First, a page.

Jerusalem Day March

© 2009 Peter Marshall

After I’d taken this picture of a demonstrator waiting to scream insults at the AlQuds day march as it passed the pen at Piccadilly Circus, he complained loudly to a policeman about  being photographed. The policeman, who had been watching me take the picture smiled at me and told him that I was perfectly within my rights to photograph people in public, adding the “Sir” at the end of his reply with more than usual ironic emphasis.

It is a curiously strongly held belief among many of the general public (perhaps mainly the less-educated) that they have some kind of right over their image when they appear (perform might be more accurate) in public, shared by some demonstrators on the extreme right and left. Fortunately the law thinks otherwise, or photography as we know it would be extremely limited. Of course there is the law about defamation, that sometimes rightly restricts how you many use an image, but in general if people are in public, unless they are in situations where they have a genuine expectation of privacy, they can be photographed, at least so long as you don’t continually harass them in a way that could be interpreted as stalking, or they are very rich and famous and can employ extremely expensive briefs to bamboozle judges.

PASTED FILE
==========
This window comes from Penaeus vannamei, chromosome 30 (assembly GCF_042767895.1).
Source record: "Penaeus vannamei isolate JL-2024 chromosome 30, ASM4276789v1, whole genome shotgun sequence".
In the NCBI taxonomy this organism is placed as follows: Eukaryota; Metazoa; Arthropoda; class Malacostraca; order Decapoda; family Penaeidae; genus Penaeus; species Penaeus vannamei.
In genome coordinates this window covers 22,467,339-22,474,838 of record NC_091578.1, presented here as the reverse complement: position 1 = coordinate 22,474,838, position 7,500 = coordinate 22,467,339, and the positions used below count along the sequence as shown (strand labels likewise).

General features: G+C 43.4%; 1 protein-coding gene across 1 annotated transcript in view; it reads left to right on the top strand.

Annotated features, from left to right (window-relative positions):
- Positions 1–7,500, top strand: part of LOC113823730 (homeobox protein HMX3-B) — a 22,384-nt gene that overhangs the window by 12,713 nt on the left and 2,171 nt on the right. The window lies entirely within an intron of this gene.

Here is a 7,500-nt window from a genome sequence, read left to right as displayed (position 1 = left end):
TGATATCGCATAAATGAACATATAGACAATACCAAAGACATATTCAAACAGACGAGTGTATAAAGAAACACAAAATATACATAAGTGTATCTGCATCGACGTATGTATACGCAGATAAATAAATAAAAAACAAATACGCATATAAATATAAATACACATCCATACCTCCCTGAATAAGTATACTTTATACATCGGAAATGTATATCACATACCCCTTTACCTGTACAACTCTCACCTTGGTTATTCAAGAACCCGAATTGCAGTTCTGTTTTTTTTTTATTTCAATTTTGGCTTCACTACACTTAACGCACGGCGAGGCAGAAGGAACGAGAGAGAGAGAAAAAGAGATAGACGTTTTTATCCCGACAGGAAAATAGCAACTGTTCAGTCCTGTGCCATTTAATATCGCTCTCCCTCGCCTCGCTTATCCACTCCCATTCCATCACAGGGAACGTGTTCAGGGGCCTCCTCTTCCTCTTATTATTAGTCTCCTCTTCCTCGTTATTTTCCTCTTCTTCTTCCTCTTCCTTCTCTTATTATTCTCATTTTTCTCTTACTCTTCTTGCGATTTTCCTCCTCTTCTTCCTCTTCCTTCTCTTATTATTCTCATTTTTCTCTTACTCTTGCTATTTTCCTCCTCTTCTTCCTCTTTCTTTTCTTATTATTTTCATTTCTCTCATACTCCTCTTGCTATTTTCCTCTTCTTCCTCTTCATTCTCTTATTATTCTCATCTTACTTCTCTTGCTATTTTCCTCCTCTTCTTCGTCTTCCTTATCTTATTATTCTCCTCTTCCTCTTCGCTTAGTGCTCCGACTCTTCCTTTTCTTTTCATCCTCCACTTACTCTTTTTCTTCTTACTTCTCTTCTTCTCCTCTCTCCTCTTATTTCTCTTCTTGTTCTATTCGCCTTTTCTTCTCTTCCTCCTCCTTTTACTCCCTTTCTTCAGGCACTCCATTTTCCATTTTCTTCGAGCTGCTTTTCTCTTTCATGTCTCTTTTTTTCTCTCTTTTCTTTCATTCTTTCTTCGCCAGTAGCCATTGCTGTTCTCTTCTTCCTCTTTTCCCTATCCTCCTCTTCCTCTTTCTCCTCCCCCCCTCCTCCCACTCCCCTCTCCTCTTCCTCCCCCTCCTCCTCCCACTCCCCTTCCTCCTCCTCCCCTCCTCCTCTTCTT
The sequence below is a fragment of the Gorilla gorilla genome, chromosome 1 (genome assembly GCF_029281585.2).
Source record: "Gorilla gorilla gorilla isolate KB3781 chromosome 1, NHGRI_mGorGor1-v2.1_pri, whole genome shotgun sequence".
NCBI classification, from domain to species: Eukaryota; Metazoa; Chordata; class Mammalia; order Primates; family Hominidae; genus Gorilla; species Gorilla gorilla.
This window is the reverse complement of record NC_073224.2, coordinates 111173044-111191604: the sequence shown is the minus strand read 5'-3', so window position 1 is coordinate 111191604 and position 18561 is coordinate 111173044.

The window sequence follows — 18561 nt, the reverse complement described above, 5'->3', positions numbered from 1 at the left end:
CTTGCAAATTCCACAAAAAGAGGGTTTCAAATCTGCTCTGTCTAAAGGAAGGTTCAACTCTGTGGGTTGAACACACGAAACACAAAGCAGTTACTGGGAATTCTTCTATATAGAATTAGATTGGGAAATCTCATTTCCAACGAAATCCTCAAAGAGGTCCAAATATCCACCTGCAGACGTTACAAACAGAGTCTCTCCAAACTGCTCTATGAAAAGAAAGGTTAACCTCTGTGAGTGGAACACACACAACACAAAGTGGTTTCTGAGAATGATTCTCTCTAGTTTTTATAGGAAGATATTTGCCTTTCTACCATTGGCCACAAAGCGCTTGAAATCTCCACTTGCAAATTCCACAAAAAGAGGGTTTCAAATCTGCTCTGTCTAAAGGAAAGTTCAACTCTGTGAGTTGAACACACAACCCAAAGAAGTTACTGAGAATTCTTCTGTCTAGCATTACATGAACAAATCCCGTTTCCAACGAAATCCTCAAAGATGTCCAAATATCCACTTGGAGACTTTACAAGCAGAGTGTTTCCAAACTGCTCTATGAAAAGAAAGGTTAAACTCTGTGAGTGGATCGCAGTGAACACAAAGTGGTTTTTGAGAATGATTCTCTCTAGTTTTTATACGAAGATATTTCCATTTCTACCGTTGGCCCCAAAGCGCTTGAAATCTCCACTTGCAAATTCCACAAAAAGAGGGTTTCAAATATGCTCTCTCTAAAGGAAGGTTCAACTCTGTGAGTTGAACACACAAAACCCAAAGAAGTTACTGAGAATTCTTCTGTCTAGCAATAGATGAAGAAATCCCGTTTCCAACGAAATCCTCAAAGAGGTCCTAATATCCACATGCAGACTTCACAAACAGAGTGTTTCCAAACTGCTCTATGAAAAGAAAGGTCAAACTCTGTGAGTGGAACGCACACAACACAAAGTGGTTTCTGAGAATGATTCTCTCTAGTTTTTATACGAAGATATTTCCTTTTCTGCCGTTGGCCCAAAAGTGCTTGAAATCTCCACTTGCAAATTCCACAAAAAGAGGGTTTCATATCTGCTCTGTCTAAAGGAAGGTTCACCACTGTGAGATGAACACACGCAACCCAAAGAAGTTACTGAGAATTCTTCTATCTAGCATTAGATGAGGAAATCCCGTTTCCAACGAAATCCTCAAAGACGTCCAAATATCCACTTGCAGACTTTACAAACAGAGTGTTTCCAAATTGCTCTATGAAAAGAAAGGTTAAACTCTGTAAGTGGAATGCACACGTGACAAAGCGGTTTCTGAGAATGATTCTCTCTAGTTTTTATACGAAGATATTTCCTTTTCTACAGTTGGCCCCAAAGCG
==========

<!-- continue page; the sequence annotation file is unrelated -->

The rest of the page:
Of course people are free to cover their faces – though the police may force them to remove masks to be photographed. And some of the English Defence League or March for England supporters did so, though not very effectively, having failed to think sufficiently in advance to bring masks.

© 2009 Peter Marshall

Photographers to a person like masks. Not just because we’re fans of Ralph Eugene Meatyard, though some of us undoubtedly are (and some of Saul Steinberg) but because they make for more interesting pictures. But on those occasions when I’ve taken a decision to demonstrate – even where that meant breaking the law – I’ve always wanted to do so openly.

While the demonstrators in the pen made me feel ashamed of my fellow countrymen (and there was also one woman among the football supporters) I felt among brothers and sisters in the march itself, as it made its noisy way along Piccadilly, chanting slogans and carrying banners including “We are all Palestinians” in a display of solidarity with the Palestinian people.

© 2009 Peter Marshall

The text on My London Diary is more or less the same as that I posted on the day to Demotix (where my story made the front page as fairly often) and Indymedia, but there are many more pictures.

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